Losing a loved one is always hard. Even when they have lived a good life and are just “done”, it is hard to let go; to accept that there will now be a time of separation. For those who have a testimony of life after death, it can be a little easier, because we have hope of being together again. But the pain of missing them is still a reality of life.
The key to peace for me, as I lost first my father and then my mother within ten months, is acceptance. In On Grief and Grieving Elisabeth Kubler-Ross and David Kessler identified 5 stages in the grieving process: denial, anger, bargaining, depression and acceptance. I know that many people do experience these five stages, and it is good for them to understand the process so that they don’t think something is wrong with them as they pass through these emotions.
Thirty years ago I lost my three year-old son Mikey in a drowning accident. It was certainly unexpected and played out quickly over just a few days. Now I have lost my Dad and my Mom who both declined slowly over years and months. In all three cases, regardless of whether death came suddenly and unexpectedly, as a welcome relief, or was a quiet, peaceful passing, my experience with grief and loss seems to be colored by my testimony of an afterlife and the 12-Step work I have done on acceptance. I have learned to trust the Lord in all things, everyday. I have learned that with His help I can overcome anything; he will give me the strength and power to do all things that are expedient unto him (see Moroni 7:33.)
As far as I can tell, I have not experienced denial, anger, bargaining or depression in the face of death; some sadness – yes, but sadness is not depression. I have been blessed to go immediately to a place of acceptance. It is a comfortable place. I am grateful for this gift.
The morning I got word that my mother had slipped through the veil, I was standing in the bedroom and the following conversation took place in my head. I seemed to hear my mother speaking to me.
Mom: “You know what? There IS an afterlife! And Dad is here, too!!!”
Me: “I know, Mom. ?”
Then, a few minutes later, I was reflecting on the fact that I never “heard from” Dad after he died, and I thought, “He was too proud and stubborn to tell me I was right”. And then, in my head, I heard HIS voice: “Yeah, yeah.?”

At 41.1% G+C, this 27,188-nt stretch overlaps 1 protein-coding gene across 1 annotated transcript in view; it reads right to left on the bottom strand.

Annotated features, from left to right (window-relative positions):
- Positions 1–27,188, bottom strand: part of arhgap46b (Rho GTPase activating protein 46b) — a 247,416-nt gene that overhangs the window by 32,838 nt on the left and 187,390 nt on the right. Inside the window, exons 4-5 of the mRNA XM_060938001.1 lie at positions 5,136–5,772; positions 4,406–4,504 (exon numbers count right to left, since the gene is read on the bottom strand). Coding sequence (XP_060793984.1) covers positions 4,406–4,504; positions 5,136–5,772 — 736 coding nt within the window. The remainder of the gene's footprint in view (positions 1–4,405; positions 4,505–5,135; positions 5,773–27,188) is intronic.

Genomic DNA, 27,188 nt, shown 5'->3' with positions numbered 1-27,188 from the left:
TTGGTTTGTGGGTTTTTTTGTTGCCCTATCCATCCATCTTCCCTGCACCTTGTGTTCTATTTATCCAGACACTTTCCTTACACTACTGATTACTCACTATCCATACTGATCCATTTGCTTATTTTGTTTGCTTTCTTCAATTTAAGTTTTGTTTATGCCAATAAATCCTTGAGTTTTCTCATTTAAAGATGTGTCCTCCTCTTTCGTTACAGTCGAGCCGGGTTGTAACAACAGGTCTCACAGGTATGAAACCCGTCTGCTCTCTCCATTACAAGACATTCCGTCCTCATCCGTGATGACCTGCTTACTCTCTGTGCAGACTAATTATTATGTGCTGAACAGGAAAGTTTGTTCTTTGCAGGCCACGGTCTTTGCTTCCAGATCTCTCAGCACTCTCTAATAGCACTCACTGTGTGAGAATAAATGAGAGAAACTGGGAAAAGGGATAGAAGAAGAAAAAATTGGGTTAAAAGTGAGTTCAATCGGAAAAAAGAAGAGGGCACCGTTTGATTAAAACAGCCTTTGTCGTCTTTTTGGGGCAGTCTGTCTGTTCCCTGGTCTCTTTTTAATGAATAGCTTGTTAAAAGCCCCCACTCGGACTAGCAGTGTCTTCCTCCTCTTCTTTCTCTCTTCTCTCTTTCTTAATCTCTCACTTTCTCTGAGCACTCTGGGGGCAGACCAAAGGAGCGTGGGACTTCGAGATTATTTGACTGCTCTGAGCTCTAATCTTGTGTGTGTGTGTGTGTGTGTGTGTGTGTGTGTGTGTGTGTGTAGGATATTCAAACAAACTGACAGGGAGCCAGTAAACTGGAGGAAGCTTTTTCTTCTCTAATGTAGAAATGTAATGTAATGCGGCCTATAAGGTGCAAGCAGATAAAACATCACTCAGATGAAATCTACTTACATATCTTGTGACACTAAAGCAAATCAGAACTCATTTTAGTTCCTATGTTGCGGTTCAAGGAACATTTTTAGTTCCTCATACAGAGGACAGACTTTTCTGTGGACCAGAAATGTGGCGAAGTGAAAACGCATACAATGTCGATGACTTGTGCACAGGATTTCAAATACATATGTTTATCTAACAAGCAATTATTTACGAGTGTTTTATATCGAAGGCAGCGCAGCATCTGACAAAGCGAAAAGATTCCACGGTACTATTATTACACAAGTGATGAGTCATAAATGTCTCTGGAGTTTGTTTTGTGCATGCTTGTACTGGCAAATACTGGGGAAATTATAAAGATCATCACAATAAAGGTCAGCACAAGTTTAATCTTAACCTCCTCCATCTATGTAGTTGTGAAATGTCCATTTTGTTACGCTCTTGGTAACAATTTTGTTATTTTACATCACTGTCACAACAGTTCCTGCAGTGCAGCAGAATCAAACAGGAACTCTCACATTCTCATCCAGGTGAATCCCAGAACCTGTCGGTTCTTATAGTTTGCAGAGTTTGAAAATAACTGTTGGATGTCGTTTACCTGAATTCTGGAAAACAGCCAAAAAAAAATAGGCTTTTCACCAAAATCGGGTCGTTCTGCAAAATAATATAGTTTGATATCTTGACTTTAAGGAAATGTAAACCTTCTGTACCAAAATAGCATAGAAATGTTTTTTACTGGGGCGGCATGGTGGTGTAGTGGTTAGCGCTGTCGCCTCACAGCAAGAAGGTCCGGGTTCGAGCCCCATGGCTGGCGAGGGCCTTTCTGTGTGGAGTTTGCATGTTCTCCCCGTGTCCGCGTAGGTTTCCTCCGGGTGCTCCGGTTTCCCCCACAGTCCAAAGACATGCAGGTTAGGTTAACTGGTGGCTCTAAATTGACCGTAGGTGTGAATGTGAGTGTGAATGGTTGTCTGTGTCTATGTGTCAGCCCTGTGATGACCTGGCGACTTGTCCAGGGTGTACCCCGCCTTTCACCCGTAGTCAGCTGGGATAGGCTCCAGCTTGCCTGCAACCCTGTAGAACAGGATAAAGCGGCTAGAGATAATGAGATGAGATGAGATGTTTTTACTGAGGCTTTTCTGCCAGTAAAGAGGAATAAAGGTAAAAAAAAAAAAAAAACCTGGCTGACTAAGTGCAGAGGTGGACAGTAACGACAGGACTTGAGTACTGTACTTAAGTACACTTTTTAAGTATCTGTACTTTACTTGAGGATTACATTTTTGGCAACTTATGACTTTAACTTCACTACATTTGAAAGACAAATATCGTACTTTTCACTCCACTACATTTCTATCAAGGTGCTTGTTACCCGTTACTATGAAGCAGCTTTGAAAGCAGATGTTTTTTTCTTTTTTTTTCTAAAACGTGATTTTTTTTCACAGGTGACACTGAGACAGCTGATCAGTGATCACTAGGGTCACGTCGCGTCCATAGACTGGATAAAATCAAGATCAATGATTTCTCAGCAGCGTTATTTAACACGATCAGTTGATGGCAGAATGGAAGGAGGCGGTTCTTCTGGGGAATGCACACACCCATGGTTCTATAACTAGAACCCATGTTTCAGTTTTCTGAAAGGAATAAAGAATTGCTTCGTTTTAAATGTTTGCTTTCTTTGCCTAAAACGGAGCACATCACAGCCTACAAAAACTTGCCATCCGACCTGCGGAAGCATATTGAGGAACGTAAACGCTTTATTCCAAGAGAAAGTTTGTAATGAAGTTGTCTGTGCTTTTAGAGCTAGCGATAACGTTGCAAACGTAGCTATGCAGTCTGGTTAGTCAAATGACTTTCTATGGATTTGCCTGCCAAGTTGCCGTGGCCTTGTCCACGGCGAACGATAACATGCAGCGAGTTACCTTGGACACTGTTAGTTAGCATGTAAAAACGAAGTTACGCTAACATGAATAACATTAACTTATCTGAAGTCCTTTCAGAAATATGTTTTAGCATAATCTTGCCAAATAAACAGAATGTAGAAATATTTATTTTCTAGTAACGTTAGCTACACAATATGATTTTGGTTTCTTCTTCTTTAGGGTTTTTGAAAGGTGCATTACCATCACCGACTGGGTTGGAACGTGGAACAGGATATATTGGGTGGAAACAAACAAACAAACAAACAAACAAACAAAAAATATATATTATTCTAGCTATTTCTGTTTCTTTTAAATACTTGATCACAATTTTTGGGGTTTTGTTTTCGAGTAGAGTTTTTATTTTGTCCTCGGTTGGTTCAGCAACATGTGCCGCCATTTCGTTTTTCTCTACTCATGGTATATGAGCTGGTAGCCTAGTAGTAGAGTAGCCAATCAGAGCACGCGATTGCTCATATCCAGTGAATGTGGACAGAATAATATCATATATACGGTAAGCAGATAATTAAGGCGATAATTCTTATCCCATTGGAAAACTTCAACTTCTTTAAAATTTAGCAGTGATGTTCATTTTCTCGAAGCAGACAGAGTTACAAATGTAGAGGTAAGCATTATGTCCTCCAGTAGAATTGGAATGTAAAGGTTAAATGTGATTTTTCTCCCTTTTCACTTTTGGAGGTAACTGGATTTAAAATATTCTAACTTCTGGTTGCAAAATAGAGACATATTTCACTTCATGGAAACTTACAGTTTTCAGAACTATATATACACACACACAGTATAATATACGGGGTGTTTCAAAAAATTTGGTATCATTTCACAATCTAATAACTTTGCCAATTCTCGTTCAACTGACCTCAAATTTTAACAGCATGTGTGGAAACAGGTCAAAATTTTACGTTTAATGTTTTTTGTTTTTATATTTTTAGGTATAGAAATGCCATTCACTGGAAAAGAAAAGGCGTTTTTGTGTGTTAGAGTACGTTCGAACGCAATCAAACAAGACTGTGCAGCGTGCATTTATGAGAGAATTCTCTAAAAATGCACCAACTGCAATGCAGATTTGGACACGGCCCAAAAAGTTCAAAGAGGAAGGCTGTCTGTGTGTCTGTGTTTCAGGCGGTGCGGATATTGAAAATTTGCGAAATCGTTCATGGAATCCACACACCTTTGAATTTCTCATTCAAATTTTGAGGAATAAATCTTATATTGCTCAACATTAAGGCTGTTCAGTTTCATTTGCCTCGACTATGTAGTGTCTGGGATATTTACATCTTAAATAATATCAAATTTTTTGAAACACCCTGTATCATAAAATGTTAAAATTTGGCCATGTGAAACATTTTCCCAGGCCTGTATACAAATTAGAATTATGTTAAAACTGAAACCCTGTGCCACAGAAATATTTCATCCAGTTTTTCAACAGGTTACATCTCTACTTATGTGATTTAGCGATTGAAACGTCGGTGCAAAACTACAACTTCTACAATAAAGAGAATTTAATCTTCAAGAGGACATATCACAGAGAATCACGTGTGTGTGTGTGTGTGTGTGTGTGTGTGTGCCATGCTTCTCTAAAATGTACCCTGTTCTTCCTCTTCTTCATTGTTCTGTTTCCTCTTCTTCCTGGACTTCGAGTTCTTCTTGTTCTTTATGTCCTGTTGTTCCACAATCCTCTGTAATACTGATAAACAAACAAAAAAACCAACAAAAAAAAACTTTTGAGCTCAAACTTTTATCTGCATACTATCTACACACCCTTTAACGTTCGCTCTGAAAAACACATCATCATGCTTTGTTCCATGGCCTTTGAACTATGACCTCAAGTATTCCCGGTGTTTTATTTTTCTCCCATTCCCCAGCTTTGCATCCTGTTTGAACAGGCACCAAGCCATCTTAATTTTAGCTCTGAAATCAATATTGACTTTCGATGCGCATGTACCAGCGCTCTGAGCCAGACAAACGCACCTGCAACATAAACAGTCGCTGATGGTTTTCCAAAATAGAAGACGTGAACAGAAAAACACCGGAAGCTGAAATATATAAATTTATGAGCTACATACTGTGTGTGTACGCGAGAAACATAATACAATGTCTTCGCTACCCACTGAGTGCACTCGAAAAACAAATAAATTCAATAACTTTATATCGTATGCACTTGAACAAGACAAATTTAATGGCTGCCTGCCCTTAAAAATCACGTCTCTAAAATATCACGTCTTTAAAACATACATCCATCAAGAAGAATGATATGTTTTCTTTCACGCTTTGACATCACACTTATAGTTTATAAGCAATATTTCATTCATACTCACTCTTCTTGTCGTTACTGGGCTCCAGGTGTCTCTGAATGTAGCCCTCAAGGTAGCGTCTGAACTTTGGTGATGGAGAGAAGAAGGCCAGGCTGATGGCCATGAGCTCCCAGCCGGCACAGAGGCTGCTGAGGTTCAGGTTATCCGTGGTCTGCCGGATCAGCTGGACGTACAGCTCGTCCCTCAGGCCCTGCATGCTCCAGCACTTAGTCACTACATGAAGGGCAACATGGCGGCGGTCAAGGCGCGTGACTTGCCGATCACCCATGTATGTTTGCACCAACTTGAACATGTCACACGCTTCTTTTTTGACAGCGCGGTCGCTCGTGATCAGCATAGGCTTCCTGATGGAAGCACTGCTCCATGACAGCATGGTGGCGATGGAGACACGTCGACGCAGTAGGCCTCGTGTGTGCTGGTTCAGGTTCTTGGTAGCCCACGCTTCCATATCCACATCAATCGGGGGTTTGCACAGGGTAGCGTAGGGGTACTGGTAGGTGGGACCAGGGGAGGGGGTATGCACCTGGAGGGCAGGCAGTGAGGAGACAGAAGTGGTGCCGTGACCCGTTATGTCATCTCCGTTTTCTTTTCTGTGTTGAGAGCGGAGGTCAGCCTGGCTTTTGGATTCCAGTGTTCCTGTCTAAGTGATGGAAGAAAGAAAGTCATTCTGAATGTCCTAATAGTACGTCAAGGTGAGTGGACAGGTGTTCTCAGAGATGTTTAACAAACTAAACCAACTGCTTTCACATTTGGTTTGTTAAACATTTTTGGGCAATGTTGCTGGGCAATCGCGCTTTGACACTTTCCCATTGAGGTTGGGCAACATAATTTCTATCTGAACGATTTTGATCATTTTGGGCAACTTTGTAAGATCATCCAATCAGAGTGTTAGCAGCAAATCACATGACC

As I wrote my prayers in the days following my mother’s death, this came to me in the Lord’s response to one prayer:
“Your Mom and Dad are adjusting to the new realities of their lives. Because your Mom is more open to learning new truth that is not consistent with the ‘traditions of their fathers,’ she and your Dad will be walking the same spiritual path at the same time, despite his earlier arrival. It helps that Mikey, and their parents, are able to visit with and teach them. Oh, what interesting conversations are taking place up here. ?”
As I said at the end of my post about Dad’s death, it is what it is. I am at peace. And I am grateful.
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Related Posts: Peace: It Is What It Is, Acceptance: Identifying the Things I Cannot Change, Change: The AADWAR Process
3 thoughts on “Acceptance: Reflections on the Death of My Mother”
Thank you for this. Although I have “just” lost my sister and not a child or even my elderly parents, I’ve wondered if I will skip those stages, too. I seem to come to acceptance quite readily in other tough situations in life so I wonder if I will do the same with death of close loved ones…..I know my trust in Heavenly Father and Jesus Christ are the reason for my acceptance up to this point in my life. I guess time will tell…..unless I go before everyone else that is close to me!!
Love this! I’m glad you picked up your pace again.
I did not know the story about Mickey. What a difficult challenge that too many of my friends seem to have to endure. This was inspiring!
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